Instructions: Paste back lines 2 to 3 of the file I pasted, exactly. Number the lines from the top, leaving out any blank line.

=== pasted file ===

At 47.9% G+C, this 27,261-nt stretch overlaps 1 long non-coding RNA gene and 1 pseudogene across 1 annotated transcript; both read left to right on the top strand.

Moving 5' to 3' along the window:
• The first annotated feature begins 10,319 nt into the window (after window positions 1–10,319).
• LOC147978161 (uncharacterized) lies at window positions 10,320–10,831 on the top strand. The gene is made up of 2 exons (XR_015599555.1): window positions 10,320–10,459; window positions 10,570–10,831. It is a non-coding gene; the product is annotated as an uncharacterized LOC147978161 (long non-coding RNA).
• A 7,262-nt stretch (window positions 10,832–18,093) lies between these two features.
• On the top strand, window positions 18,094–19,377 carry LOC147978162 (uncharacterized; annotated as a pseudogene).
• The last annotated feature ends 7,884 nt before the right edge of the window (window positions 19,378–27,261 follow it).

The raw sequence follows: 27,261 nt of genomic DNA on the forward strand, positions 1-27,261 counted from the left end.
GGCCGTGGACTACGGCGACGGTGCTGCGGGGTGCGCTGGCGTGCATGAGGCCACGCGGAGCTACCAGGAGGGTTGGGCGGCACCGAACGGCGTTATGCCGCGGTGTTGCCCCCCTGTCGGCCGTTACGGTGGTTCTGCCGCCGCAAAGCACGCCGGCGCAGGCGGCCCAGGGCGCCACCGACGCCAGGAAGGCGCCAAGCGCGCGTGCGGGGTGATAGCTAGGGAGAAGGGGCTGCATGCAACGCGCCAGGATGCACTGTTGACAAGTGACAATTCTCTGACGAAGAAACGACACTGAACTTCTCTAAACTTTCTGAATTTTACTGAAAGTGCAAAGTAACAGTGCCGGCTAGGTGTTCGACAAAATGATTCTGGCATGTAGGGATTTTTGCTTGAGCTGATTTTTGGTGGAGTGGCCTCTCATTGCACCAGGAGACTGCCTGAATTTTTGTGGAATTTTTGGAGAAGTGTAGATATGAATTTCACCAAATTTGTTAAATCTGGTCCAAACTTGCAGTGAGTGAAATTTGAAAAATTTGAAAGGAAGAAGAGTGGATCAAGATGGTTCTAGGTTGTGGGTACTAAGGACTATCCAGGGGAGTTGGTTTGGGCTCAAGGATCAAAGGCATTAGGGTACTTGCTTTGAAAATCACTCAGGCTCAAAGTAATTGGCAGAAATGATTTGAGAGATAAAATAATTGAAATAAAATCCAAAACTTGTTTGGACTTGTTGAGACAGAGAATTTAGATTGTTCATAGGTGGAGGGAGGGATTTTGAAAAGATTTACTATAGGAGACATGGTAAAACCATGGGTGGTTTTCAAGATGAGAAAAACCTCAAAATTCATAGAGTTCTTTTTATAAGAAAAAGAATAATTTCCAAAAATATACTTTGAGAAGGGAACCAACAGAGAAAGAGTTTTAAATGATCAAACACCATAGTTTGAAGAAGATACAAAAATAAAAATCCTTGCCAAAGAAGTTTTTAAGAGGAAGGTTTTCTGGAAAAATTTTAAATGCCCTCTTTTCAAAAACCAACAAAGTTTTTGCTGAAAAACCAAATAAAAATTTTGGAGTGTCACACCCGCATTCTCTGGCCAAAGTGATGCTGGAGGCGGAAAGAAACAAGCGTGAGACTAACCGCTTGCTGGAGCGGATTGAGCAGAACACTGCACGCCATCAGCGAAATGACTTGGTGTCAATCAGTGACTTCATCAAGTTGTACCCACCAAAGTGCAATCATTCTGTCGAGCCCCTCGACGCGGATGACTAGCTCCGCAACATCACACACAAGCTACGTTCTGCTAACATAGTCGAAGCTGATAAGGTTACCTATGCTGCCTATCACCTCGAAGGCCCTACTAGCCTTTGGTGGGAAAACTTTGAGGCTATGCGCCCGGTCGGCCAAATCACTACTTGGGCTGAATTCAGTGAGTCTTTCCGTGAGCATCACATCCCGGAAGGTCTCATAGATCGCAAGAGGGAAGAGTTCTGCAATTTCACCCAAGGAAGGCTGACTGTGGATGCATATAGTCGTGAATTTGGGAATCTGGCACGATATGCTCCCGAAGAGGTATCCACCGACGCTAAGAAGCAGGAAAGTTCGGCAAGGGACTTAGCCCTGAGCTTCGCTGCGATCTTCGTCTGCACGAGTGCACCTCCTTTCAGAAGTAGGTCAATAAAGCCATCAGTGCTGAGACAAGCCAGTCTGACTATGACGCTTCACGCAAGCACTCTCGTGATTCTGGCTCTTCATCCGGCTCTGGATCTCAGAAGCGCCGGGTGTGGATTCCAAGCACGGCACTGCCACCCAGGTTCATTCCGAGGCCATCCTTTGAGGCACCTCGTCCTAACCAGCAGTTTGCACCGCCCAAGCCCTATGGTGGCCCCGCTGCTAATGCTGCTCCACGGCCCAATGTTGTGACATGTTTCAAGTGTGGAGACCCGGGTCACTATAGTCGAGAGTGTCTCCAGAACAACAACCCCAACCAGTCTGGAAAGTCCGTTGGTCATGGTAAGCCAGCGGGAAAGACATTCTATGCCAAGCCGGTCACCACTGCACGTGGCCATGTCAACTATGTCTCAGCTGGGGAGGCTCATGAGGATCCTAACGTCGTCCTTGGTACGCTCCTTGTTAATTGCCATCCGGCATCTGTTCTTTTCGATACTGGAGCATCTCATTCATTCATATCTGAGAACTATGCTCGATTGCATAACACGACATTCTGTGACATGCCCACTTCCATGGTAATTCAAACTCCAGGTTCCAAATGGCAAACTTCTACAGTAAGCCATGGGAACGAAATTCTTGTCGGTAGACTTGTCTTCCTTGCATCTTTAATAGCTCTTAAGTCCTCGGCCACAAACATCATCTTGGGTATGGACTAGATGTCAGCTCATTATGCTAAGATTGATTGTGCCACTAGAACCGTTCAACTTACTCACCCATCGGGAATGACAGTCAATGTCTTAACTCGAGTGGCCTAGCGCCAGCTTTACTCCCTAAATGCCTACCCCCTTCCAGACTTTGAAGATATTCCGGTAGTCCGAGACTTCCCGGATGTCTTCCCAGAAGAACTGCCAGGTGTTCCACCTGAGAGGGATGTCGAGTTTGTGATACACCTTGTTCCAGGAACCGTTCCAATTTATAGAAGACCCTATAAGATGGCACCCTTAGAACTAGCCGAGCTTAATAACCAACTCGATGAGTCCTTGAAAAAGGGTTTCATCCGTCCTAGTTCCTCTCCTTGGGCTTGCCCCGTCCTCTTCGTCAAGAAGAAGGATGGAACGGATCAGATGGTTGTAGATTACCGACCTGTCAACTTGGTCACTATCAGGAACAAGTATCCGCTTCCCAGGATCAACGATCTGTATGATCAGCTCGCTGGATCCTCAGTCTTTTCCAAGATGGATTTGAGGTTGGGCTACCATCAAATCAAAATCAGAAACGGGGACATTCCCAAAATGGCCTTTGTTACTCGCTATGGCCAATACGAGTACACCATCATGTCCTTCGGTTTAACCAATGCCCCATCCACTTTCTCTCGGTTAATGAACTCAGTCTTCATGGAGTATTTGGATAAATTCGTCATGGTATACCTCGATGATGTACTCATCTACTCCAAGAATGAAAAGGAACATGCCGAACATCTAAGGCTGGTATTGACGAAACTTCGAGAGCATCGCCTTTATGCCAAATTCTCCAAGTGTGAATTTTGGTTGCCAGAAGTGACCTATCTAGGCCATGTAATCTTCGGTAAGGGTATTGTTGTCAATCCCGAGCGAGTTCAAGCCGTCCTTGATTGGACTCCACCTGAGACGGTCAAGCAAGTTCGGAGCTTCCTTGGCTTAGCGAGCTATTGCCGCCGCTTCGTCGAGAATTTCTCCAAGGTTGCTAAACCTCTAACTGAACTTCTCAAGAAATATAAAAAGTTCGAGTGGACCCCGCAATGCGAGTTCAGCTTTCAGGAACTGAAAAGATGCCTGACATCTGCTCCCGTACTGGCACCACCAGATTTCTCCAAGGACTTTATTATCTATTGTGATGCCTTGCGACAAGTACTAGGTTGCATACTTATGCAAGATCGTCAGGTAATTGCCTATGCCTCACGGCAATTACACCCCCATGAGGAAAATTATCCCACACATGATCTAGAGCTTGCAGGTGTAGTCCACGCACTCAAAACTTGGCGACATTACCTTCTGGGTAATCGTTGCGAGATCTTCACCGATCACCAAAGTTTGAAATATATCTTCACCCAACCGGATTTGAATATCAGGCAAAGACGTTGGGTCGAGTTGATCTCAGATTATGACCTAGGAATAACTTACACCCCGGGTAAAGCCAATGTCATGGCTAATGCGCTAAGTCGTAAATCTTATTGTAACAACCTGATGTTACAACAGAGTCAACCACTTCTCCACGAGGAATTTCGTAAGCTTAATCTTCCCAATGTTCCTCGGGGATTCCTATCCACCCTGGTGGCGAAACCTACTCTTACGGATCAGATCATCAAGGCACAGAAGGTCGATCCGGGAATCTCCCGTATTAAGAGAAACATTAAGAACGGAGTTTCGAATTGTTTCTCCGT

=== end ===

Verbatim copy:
Moving 5' to 3' along the window:
• The first annotated feature begins 10,319 nt into the window (after window positions 1–10,319).